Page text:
Above Photo: The Farnsworth House. Located in Plano, Illinois it was designed by Ludwig Mies van der Rohe and completed in 1951.
“The essentials for living are floor and roof. Everything else is proportion and nature. Whether the house pleases or not is inconsequential.”
– Ludwig Mies van der Rohe
Sitting quietly on the banks of the Fox River in Plano, Illinois is a home that has become an icon of American Modernism. But despite its rather bucolic surroundings the Farnsworth House is a home of tumult – both manmade and naturally occurring.
In the summer of 1945 Dr. Edith Farnsworth was having a dinner party and in attendance was Ludwig Mies van der Rohe. Mies was quite taken by the articulate and intelligent Dr. Farnsworth and not long after she had commissioned him to build a weekend retreat on a piece of riverfront property she had recently acquired. The only proviso Farnsworth had insisted upon was that Mies design the house as if he were designing it for himself.
Rumors about Mies and Dr. Farnsworth having more than a professional relationship had floated about in their social circles but whatever the true cause, their relationship had soured during the building of Farnsworth House. What should have been an ideal commission for Mies was marred by a very publicized dispute between he and Farnsworth with the trouble beginning almost immediately after construction had started. With escalating costs and budget overruns, by 1951, as construction neared completion, the total cost of the home was close to $74,000 ($650, 000 in today’s money), nearly 16,000 ($150,000) over estimate.
Farnsworth held back on the final payment of the home citing – oddly – that she was awaiting an inheritance from an ailing aunt. Mies, who acted not only as architect but general contractor on the project, filed a lawsuit for non-payment of $28,173 in construction costs. Upping the ante Farnsworth countersued Mies, alleging malpractice claiming she had not approved the cost increase and plan changes. However, Mies’ attorneys proved that Farnsworth had approved the plans and budget increases, and the court ordered her to pay her bills. It was a bitter victory for Mies that came with painful publicity and a site that was unfinished when he left with the remaining work on the house being finished by architect William Dunlap. Mies never communicated with Edith, nor spoke about their rumored relationship again.
For the next 21 years Edith Farnsworth continued to use the house as her weekend retreat. But in 1968 the local highway department condemned a two-acre portion of the property adjoining the house with the intent of building a new raised highway bridge over the Fox River. Farnsworth sued to stop the project but lost the court case and shortly afterward sold the home and retired to her villa in Italy.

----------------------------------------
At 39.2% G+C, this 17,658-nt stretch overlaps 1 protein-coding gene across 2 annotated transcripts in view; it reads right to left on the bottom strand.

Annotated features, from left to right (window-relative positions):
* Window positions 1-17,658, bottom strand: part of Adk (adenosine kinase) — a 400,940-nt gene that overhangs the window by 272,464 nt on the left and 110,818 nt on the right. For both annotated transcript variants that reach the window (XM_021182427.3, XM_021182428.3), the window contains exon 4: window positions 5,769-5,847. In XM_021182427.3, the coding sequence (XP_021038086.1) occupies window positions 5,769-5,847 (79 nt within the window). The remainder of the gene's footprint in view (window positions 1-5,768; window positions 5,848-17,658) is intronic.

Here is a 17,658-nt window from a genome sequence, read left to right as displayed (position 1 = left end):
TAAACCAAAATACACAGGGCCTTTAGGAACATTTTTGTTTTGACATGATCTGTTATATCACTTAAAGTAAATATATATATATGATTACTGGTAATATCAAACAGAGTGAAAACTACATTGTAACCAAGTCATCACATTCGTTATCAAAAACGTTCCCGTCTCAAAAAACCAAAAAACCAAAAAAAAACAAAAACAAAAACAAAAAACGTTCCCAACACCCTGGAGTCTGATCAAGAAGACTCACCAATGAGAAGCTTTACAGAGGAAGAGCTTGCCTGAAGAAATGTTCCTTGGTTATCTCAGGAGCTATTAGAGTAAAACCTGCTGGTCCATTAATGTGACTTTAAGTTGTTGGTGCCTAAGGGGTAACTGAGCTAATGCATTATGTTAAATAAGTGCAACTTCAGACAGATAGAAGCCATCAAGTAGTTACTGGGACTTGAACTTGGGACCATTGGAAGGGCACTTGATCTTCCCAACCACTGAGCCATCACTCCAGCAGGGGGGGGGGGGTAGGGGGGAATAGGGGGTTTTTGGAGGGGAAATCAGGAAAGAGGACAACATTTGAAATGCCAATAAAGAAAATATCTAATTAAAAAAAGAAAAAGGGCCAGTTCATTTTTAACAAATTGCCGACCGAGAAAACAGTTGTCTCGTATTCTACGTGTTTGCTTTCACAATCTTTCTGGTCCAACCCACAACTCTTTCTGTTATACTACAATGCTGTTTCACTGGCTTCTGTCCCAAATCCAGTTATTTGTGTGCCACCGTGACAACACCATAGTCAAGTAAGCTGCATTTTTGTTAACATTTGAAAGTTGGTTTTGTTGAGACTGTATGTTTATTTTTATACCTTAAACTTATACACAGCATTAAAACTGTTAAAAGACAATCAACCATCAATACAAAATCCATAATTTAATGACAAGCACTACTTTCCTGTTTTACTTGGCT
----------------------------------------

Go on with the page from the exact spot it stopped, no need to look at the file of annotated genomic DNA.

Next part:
Shortly after completion, the Farnsworth House received numerous accolades in the architectural press but perhaps one the oddest turn of events for the home was a result of the national social conflicts of the McCarthy era. The Farnsworth House became a lightning rod for anti-Modernist publications notably with a 1953 House Beautiful magazine article attacking the home as, “communist-inspired effort to supplant traditional American styles.” Even Frank Lloyd Wright denounced the house as un-American. But the accolades outweighed the accusations with the Farnsworth house now acclaimed as a masterpiece of the modernist style. Mies himself went on to receive the presidential Medal of Freedom for his contribution to American architecture and culture.
But the Farnsworth House is not without its problems; incredibly energy inefficient, leaks, and perhaps the most problematic of all being flooding. Aware of the home being built on a flood plain Mies Van der Rohe had it elevated on ‘stilts’. This would keep the main floor of the home above the water line during spring floods. However, in recent years the floodwaters have risen considerably and on three occasions the floodwaters broke through the glass walls of the home causing extensive damage to the interior. Restored each time the current owners, the National Trust for Historic Preservation, are taking measures to prevent further flood damage.
The Farnsworth House still sits resolutely on a flood plane just outside of Chicago. Critics praise it as a timeless masterpiece modern architecture – which it is. Others call it an exercise in the relationship between the individual and his/her environment, which it also is. Some have called it ‘un-American – which is it most decidedly not. The Farnsworth House is a small, one-room weekend house that bore silent witness to a small slice of Modernist history. It is a testament that despite the clash of philosophy and exercise, of emotion and pragmatism, of even ration and fear beauty can be born.